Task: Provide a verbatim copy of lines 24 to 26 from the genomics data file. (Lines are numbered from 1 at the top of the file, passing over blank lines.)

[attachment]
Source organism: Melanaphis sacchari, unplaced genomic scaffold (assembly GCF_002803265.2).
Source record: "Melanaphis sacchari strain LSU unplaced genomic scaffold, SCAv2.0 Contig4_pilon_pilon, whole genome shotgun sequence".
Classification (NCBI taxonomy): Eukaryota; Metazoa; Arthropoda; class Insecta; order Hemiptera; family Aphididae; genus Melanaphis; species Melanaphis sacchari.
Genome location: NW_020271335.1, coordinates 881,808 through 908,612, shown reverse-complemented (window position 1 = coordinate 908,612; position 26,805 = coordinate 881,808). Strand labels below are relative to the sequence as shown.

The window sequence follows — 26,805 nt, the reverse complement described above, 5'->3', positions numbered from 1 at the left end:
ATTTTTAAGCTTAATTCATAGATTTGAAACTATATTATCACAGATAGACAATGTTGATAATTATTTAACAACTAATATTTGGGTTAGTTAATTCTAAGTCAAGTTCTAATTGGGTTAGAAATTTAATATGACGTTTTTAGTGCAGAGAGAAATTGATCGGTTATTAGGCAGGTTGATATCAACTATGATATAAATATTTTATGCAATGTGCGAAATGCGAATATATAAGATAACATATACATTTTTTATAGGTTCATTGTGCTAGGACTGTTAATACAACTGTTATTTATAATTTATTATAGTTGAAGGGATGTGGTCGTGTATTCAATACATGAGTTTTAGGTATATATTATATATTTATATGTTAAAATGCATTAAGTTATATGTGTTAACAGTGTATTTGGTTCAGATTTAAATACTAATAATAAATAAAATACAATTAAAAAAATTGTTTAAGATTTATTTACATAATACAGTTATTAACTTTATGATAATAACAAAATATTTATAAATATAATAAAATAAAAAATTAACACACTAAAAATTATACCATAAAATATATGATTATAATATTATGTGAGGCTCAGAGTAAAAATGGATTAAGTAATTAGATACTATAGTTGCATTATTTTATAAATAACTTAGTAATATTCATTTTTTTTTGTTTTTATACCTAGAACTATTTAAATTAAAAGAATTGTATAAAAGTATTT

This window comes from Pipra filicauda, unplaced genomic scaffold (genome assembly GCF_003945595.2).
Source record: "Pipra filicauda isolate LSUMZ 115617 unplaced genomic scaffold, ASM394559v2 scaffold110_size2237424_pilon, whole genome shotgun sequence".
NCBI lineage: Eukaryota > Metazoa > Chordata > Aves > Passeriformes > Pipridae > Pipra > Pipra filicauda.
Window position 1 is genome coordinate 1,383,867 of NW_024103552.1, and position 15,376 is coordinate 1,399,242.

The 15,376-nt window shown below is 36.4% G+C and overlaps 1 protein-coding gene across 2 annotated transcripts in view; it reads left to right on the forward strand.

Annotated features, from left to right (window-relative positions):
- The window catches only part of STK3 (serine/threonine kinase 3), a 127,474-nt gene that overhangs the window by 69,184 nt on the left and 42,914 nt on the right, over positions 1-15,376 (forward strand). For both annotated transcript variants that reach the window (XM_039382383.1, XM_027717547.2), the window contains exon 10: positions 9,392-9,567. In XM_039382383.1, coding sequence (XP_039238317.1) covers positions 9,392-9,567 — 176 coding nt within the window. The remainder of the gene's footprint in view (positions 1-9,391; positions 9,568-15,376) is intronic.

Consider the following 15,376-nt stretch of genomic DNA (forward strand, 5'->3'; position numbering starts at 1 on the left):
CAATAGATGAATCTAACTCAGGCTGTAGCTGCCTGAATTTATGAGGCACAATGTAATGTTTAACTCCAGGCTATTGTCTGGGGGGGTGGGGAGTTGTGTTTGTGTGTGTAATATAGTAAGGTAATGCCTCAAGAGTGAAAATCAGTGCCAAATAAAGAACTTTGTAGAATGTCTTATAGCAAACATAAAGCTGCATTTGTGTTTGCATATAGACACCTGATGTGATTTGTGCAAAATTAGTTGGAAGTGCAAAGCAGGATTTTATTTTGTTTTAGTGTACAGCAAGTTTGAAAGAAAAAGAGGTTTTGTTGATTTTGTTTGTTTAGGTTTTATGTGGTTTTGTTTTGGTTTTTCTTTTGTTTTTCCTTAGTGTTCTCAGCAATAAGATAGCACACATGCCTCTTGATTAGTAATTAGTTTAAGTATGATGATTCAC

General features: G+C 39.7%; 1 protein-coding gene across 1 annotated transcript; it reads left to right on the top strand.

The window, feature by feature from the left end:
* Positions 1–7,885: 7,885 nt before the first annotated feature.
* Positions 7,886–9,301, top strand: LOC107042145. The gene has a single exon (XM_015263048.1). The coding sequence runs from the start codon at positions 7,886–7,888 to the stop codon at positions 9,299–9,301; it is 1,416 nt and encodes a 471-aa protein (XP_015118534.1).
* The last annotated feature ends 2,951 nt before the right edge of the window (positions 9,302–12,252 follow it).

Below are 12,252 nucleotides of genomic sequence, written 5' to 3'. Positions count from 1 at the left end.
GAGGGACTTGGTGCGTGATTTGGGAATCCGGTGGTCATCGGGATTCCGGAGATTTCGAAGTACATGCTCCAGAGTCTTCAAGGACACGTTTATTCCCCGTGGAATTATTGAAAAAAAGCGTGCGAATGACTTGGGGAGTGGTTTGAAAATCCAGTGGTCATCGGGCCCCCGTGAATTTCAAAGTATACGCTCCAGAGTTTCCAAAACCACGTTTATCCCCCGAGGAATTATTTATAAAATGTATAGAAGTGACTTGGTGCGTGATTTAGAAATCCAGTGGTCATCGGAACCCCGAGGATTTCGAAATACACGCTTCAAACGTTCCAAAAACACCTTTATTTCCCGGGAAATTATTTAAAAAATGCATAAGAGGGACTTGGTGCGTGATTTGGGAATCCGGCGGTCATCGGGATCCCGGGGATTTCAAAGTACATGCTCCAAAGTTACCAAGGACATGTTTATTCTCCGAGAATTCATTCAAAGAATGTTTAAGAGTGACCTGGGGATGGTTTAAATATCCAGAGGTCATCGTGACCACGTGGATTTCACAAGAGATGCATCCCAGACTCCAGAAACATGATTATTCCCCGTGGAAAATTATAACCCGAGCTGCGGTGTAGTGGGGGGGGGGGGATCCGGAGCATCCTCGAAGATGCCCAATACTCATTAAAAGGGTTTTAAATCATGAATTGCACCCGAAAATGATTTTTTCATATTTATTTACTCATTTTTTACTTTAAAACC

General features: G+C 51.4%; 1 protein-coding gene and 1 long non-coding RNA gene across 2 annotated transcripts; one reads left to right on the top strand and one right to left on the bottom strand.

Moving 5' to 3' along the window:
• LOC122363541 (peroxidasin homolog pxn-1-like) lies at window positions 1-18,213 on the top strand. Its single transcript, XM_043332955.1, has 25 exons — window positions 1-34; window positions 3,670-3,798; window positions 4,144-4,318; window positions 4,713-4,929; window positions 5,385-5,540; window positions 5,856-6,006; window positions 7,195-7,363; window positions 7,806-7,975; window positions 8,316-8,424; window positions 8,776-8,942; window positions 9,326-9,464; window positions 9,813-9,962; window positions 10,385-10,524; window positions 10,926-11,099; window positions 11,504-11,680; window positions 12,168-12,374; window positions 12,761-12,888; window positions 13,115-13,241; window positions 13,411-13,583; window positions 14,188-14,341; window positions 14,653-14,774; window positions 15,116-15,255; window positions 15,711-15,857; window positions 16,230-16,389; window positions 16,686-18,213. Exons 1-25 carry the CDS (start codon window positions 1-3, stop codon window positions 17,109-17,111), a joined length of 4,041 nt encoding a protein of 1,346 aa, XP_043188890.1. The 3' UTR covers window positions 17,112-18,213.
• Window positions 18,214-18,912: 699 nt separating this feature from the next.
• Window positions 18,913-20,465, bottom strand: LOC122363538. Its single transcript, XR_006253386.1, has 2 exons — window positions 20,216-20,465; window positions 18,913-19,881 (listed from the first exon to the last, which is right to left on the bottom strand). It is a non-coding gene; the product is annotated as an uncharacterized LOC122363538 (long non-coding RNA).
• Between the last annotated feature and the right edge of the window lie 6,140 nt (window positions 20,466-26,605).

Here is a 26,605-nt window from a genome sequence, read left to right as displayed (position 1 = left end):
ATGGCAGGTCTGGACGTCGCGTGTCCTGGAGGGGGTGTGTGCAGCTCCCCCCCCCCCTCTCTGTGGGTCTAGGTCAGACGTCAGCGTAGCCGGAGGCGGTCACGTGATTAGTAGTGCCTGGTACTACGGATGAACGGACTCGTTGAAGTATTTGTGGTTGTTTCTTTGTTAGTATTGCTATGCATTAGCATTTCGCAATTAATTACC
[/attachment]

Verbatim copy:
Moving 5' to 3' along the window:
• LOC122363541 (peroxidasin homolog pxn-1-like) lies at window positions 1-18,213 on the top strand. Its single transcript, XM_043332955.1, has 25 exons — window positions 1-34; window positions 3,670-3,798; window positions 4,144-4,318; window positions 4,713-4,929; window positions 5,385-5,540; window positions 5,856-6,006; window positions 7,195-7,363; window positions 7,806-7,975; window positions 8,316-8,424; window positions 8,776-8,942; window positions 9,326-9,464; window positions 9,813-9,962; window positions 10,385-10,524; window positions 10,926-11,099; window positions 11,504-11,680; window positions 12,168-12,374; window positions 12,761-12,888; window positions 13,115-13,241; window positions 13,411-13,583; window positions 14,188-14,341; window positions 14,653-14,774; window positions 15,116-15,255; window positions 15,711-15,857; window positions 16,230-16,389; window positions 16,686-18,213. Exons 1-25 carry the CDS (start codon window positions 1-3, stop codon window positions 17,109-17,111), a joined length of 4,041 nt encoding a protein of 1,346 aa, XP_043188890.1. The 3' UTR covers window positions 17,112-18,213.
• Window positions 18,214-18,912: 699 nt separating this feature from the next.